Consider packing a floor pump. It's a drag inflating tires to full pressure with a mini-pump and it is sometimes difficult to travel w/ CO2.

Be sure to bring your normal road tools (i.e. your normal saddle bag and frame/mini pump if you use one).

Consider packing the bike in a smaller box that would require both wheels to be removed. This can be advantageous in several ways:

1. You are less likely to be charged "oversized" baggage charge w/ the smaller box. By the way you should check with your airline on "oversized". Even airlines that give customers free baggage might charge if it's oversized, and that in iteslf can be expensive. But the smaller box is much less likely to attract attention and a measuring tape! It might even fit within normal baggage size limits if they bother to measure it.

2. You can put the wheels in a separate box and since you have a liberal baggage allowance, it won't cost you anything. You definitely won't get charged oversized for that box (it will be well within normal baggage size), and you can pack a bunch of other stuff in with them (clothes, shoes, saddle, etc., etc.). If you were limited to two bags, I'd be willing to bet you could pack everything you need for your trip in with the bike box and wheel box. Maybe a carry on suit bag if you need it.

3. Easier to pack the bike iteslf since you won't have to deal with the wheels in the same box and the added need to securely pad and immobilize stuff.

The small bike boxes are the ones that, for example, smaller MTBs, kids' bikes, etc. get shipped in.

Hope that all makes sense. It's really less complicated than I make it appear, especially if you're comfortable with doing the mechanical stuff.

Last edited by Camilo; 08-07-12 at 02:09 PM.
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Old 08-07-12, 02:21 PM
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Originally Posted by pkaltx View Post
I live in Houston, so my airline is United. It looks like if I remove the tires and pedals and put it in a box it is just counted as luggage. I get 4 free bags with my status level. So my question get back to a hard case or cardboard box.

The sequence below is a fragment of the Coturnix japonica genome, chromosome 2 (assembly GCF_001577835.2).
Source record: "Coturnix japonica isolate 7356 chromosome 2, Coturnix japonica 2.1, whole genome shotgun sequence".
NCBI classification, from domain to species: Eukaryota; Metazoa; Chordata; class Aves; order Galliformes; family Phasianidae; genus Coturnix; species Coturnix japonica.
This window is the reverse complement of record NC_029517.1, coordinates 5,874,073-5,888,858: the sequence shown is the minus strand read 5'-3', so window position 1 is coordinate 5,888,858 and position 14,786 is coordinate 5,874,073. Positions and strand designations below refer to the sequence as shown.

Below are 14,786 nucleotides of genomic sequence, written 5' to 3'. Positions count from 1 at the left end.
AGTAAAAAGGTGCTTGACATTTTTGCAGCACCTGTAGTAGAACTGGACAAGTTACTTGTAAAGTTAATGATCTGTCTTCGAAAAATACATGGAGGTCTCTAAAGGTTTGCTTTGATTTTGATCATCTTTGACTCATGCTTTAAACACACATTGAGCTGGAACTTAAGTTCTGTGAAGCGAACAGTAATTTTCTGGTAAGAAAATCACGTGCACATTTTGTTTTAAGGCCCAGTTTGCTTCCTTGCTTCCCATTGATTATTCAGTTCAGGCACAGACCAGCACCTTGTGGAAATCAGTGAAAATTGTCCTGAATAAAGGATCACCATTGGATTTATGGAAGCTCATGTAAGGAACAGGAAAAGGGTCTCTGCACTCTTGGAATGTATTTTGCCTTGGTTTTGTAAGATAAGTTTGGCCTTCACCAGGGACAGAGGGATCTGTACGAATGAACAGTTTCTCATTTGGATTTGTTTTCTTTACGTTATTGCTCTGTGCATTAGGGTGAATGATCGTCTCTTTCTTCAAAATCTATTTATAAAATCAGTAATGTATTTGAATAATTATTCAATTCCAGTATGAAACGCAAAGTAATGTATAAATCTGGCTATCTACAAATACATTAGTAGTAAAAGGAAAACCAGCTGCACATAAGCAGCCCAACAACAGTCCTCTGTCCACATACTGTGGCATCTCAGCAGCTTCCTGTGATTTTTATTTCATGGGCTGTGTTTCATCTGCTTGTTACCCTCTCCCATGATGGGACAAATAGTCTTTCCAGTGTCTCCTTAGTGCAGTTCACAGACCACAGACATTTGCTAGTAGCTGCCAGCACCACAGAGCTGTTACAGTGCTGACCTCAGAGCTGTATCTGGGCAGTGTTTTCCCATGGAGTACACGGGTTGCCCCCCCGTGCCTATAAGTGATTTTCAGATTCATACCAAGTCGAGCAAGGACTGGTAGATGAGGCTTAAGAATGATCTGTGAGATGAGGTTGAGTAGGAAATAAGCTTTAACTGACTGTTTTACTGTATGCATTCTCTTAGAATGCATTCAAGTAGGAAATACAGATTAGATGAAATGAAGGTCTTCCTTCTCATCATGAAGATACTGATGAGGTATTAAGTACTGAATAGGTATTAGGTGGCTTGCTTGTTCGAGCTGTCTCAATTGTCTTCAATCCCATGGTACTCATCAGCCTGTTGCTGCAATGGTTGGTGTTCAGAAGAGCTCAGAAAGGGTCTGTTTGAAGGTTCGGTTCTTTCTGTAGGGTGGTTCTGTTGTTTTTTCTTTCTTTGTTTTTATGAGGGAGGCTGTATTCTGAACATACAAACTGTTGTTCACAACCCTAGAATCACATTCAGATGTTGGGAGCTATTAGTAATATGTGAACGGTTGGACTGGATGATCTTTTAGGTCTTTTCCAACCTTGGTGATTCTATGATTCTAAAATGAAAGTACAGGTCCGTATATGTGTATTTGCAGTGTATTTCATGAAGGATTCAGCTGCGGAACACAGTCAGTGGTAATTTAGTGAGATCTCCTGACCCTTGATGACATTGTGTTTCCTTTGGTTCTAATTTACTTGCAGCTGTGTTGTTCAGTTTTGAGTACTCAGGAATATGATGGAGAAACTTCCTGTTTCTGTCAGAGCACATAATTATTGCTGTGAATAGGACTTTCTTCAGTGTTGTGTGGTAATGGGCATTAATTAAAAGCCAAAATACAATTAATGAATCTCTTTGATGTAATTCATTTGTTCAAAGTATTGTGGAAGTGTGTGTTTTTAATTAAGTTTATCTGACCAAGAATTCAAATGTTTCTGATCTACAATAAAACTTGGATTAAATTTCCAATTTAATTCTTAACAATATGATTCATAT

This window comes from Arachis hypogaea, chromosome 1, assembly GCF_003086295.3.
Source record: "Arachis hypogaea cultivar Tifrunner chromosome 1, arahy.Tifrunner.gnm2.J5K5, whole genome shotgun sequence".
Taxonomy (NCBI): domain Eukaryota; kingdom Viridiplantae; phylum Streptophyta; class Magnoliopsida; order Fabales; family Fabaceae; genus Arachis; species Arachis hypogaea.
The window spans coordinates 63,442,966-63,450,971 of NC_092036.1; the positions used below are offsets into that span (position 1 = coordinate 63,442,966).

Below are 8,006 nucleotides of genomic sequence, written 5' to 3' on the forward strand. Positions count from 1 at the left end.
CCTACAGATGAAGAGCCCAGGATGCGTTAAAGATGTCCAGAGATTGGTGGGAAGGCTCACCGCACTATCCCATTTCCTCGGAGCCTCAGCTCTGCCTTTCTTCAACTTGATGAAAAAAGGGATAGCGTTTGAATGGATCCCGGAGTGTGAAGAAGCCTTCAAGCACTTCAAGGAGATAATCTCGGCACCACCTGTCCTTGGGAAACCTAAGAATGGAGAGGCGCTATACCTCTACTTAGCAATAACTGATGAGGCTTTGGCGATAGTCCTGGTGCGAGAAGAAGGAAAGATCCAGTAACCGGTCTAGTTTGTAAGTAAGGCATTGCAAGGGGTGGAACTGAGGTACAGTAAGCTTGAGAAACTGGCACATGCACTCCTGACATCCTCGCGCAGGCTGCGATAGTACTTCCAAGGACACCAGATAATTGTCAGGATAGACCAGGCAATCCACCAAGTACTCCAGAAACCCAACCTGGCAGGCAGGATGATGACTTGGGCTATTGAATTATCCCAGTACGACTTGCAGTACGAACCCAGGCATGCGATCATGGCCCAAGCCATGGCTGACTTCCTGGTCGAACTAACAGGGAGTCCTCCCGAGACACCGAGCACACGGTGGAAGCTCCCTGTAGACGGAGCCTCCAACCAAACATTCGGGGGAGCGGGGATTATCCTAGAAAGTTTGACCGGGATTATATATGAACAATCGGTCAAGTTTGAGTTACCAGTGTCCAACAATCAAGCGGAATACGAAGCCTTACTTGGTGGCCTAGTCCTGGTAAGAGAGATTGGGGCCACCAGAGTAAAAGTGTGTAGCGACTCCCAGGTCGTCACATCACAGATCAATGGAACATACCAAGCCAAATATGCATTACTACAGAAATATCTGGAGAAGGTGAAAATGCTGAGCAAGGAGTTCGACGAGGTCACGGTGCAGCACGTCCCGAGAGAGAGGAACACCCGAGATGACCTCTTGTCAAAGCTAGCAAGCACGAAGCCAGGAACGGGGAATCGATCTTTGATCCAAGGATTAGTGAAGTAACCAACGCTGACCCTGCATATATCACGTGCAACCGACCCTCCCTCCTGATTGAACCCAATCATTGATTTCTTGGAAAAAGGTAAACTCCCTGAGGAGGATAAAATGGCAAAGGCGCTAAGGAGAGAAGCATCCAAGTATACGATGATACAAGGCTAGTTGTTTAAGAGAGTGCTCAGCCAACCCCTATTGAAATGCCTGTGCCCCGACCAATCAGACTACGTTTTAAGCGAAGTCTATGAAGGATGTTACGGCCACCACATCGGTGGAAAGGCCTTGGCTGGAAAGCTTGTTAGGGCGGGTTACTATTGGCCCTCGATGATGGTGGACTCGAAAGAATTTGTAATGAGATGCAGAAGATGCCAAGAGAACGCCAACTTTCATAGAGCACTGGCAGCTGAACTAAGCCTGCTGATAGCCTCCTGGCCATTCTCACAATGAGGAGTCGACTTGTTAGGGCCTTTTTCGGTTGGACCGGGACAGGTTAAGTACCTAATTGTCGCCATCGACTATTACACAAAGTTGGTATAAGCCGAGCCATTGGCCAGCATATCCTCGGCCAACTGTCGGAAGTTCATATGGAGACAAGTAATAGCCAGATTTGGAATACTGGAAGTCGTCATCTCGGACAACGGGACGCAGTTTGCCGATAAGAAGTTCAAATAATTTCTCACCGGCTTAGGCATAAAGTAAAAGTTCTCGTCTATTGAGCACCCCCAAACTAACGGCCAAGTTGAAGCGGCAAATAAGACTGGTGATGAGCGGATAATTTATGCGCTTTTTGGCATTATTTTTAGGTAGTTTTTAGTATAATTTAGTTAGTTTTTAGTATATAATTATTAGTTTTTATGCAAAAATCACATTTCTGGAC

Check and double-check that. Don't just assume.


And here ... have a read through this article about baggage regulations. And then be sure to look up the website for your airline of choice, and find out for sure.
http://www.ibike.org/encouragement/travel/bagregs.htm
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Old 08-07-12, 02:52 PM
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Before I would go through doing all the stuff that Camilo said I would look in to renting a Bike after I got there. The Trek shop where I live rents high end carbon frame road bikes for $50.00 a day (a little less if you get it for the week).

My, how times have changed. We old people like to use the phrase, “Back in the day”. Back in the day, all I did was take the pedals off, loosen the handle bars and roll the Bike up to the Delta counter. I didn’t even have to box the bike, they did it. But then also back in the day, you could buy a new Pontiac GTO for $3000.00. One of the advantages of getting old is that you get to say, “Back in the day”.

Last edited by GrandaddyBiker; 08-07-12 at 02:57 PM. Reason: Change a word
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Old 08-07-12, 07:33 PM
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Thanks for all of the great information everyone. I will call the airline now.

It appears that everyone is suggesting I fly with it rather than send it fedex or UPS.
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Old 08-08-12, 03:29 PM
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Giving the ride is only 72 miles I suggest you rent a bike, it is much easier than traveling with one.
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Old 08-08-12, 04:41 PM
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Interesting to find this, as I'm making advance plans for a trip to N.Dakota (Maah Daah Hey, baby!) next year. The cost for flying with my Kona is almost the same as my plane ticket!

There is a company, www.shipbikes.com, that will set you up with a sturdy box for the bike, shipping labels, and a discounted FedEx price. (Of course, their fee eats that up....) They guarantee shipment in 1-5 days. I'm looking HARD at them!
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Old 08-08-12, 04:56 PM
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Shipping it to a Bike shop, and adding the labor charge,
and being re assembled by the shop, it will be ready to ride when you get there.
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Old 08-09-12, 09:32 AM
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My wife and I fly fairly often with our high-end carbon bikes using Aerus soft cases. We used to use hard cases but they're heavy and bulky. The total weight of the bike in the Aerus case with helmet, shoes and riding gear is under 35lb and the soft case is much easier to maneuver on shuttle buses, rental cars, etc. Here's an article on them written by a frequent traveler.

http://www.dcrainmaker.com/2011/02/h...h-my-bike.html